Alaeddin Boroujerdi, a veteran member of the Iranian Parliament’s Committee on National Security and Foreign Policy, said Monday “America’s rants that Iran’s [placing a satellite into orbit] breaches UNSC Resolution 2231 are irrelevant.”
He made the remarks in response to last week’s allegations by US Secretary of State Mike Pompeo that Iran needed to “be held accountable for” the launch of a military satellite because the move was not consistent with Resolution 2231.
“Americans showed their opposition to the [UNSC] resolution by withdrawing from the JCPOA, and the Europeans proved they were incapable of adhering to the agreement by failing to implement it,” said the Iranian lawmaker, referring to the nuclear deal officially called the Joint Comprehensive Plan of Action.
Resolution 2231 endorsed the multilateral nuclear accord which was signed between Iran and the major world powers, including the United States, in 2015.
However, US President Donald Trump, in defiance of the resolution and global criticism, pulled out of the JCPOA in May 2018 and re-imposed harsh sanctions against the Islamic Republic.
Pompeo’s new claims came days after Iran’s Islamic Revolution Guards Corps (IRGC) successfully placed the Islamic Republic’s first ever military satellite — dubbed Nour-1 (Light 1) — in its designated orbit on April 22, aboard a rocket which was also the country’s first three-stage launch vehicle to successfully deliver its load.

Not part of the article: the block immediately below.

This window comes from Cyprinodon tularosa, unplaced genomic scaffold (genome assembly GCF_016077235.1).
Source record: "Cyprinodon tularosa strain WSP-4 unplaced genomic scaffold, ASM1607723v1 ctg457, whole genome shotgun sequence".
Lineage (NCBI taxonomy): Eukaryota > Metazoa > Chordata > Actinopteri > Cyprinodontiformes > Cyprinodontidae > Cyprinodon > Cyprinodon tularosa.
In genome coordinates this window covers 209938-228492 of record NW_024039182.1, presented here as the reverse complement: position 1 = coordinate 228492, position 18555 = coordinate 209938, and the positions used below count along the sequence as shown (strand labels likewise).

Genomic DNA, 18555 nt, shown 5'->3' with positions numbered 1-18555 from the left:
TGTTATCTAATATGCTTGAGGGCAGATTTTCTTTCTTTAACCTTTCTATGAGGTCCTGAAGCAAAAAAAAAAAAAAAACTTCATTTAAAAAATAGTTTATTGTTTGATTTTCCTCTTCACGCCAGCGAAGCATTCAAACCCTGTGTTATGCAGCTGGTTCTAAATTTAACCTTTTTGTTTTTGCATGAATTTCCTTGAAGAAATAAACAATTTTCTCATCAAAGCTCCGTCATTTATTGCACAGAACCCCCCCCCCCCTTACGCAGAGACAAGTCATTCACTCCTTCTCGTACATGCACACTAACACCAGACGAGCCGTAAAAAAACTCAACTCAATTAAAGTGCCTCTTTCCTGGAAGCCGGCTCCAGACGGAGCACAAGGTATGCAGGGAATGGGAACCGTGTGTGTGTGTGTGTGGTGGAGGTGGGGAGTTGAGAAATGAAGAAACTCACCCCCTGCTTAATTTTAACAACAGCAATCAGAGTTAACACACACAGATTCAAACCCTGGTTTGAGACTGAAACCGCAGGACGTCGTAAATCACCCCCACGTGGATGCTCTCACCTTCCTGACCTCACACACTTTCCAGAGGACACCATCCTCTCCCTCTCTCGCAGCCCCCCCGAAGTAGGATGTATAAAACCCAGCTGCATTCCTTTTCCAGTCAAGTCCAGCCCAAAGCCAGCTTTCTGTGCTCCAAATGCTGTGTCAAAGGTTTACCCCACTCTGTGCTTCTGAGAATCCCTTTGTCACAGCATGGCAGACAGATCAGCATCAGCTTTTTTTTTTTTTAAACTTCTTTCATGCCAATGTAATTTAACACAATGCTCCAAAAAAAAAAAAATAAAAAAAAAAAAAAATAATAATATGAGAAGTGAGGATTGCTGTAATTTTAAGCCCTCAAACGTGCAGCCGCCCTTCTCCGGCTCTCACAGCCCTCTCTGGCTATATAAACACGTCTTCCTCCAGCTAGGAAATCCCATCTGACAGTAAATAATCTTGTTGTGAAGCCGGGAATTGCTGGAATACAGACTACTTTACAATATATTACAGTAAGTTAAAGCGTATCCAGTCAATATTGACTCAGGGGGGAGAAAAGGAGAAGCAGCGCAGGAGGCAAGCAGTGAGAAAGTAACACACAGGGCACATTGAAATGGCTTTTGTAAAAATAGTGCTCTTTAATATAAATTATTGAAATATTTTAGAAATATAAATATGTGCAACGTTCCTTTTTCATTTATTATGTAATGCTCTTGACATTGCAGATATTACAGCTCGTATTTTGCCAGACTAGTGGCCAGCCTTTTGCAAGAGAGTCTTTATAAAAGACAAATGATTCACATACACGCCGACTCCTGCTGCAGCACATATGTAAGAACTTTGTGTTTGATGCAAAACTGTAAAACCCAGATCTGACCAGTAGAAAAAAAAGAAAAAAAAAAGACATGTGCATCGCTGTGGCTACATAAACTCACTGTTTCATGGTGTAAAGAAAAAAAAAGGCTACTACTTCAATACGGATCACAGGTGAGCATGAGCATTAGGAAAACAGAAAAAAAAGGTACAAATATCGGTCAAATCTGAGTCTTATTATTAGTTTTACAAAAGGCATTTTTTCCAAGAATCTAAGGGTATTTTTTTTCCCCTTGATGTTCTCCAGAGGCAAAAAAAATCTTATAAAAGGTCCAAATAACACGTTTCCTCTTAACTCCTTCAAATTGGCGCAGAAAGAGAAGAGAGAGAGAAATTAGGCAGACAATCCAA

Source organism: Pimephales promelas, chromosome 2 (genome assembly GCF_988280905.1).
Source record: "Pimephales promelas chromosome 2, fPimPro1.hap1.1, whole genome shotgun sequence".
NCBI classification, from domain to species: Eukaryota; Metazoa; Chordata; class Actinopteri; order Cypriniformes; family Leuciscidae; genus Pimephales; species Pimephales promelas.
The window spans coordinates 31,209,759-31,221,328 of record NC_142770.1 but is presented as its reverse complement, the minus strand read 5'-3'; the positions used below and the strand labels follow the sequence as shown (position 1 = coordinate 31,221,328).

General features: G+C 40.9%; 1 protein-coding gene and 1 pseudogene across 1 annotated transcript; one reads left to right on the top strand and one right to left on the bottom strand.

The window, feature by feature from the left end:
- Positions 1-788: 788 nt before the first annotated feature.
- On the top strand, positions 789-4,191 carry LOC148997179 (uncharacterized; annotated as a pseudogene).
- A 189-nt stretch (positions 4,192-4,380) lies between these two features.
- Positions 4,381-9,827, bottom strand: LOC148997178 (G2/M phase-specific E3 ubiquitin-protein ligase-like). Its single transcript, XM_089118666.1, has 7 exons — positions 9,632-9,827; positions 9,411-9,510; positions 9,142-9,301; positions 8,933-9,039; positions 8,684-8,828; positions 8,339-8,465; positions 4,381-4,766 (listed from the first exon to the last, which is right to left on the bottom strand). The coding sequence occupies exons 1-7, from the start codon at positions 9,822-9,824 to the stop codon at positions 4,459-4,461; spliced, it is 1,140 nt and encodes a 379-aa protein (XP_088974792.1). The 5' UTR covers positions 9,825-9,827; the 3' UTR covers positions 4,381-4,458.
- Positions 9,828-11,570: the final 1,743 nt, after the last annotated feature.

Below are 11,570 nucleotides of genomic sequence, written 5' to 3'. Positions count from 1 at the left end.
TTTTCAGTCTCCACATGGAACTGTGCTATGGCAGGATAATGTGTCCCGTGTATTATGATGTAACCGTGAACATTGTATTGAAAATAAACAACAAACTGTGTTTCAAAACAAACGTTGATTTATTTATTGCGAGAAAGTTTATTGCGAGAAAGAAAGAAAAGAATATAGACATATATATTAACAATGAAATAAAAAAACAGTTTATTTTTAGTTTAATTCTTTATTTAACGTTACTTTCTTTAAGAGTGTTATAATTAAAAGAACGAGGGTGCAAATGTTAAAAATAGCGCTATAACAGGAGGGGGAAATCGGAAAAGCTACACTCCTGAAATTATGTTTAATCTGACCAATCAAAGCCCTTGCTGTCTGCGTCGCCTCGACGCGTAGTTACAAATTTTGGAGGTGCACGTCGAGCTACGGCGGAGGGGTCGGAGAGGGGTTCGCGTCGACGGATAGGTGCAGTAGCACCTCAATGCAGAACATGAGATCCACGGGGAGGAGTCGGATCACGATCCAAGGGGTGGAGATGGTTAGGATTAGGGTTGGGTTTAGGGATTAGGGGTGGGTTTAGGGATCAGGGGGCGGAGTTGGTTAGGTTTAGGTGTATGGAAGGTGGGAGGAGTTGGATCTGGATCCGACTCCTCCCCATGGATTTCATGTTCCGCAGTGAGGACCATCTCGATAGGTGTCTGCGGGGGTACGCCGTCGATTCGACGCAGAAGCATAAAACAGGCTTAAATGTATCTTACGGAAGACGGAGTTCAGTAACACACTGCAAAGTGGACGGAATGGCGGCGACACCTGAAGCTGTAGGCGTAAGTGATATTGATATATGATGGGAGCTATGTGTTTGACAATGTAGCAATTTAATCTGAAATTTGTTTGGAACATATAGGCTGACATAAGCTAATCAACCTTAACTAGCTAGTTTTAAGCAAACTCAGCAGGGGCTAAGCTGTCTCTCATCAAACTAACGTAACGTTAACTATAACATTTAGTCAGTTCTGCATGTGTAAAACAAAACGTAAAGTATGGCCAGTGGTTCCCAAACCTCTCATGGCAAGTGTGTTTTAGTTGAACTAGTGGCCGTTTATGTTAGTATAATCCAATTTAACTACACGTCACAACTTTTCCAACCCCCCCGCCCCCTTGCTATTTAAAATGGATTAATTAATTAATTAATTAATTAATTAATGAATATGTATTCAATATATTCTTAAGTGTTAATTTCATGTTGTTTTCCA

Boroujerdi further said major countries like Russia and China had already dismissed US claims about Iran’s achievement, adding that the launch shows Iran has maintained its independence despite being under “extensive American sanctions.”
He said the launch was in line with the “inalienable right” of Iran or any other country to take steps towards scientific progress by relying on its own capabilities.
By conducting the launch, Iran proved that “reliance on national capabilities free from dependence on major powers can guarantee much greater success.”
He said that the satellite launch disrupted equations in the region and enhanced the position of the Islamic Republic.
The launch “gave the hope to the countries of the region that relying on national capabilities is better than dependence on major world powers since those power are only concerned about safeguarding their own interests,” he added.
“The anger of the Americans and Western countries on the one hand and the delight of the Iran’s and the resistance front …, on the other, further prove the significance of such a great triumph,” Boroujerdi said.
The legislator reaffirmed that Iran’s policy remained defensive in nature and said, “We oppose any aggression against any country and, as we have repeatedly stated that, we will not allow any of our national interests to be violated.”
Resolution 2231 calls on Iran to avoid “any activity related to ballistic missiles designed to be capable of delivering nuclear weapons, including launches using such ballistic missile technology.”
Iran has time and again made it clear that it has no plans to develop nuclear weapons or missiles capable of delivering such warheads.